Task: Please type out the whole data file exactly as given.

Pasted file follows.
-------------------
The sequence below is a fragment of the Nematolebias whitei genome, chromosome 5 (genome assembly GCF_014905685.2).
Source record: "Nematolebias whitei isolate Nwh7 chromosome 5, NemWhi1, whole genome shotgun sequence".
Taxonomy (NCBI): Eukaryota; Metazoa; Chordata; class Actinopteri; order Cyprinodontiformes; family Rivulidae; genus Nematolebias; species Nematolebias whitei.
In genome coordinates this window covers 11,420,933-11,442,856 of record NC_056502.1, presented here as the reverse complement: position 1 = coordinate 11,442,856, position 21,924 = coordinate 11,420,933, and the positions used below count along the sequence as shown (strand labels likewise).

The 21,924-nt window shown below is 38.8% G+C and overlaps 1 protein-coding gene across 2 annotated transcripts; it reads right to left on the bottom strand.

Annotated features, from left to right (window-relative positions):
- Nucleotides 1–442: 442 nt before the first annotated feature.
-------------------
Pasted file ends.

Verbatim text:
The sequence below is a fragment of the Nematolebias whitei genome, chromosome 5 (genome assembly GCF_014905685.2).
Source record: "Nematolebias whitei isolate Nwh7 chromosome 5, NemWhi1, whole genome shotgun sequence".
Taxonomy (NCBI): Eukaryota; Metazoa; Chordata; class Actinopteri; order Cyprinodontiformes; family Rivulidae; genus Nematolebias; species Nematolebias whitei.
In genome coordinates this window covers 11,420,933-11,442,856 of record NC_056502.1, presented here as the reverse complement: position 1 = coordinate 11,442,856, position 21,924 = coordinate 11,420,933, and the positions used below count along the sequence as shown (strand labels likewise).

The 21,924-nt window shown below is 38.8% G+C and overlaps 1 protein-coding gene across 2 annotated transcripts; it reads right to left on the bottom strand.

Annotated features, from left to right (window-relative positions):
- Nucleotides 1–442: 442 nt before the first annotated feature.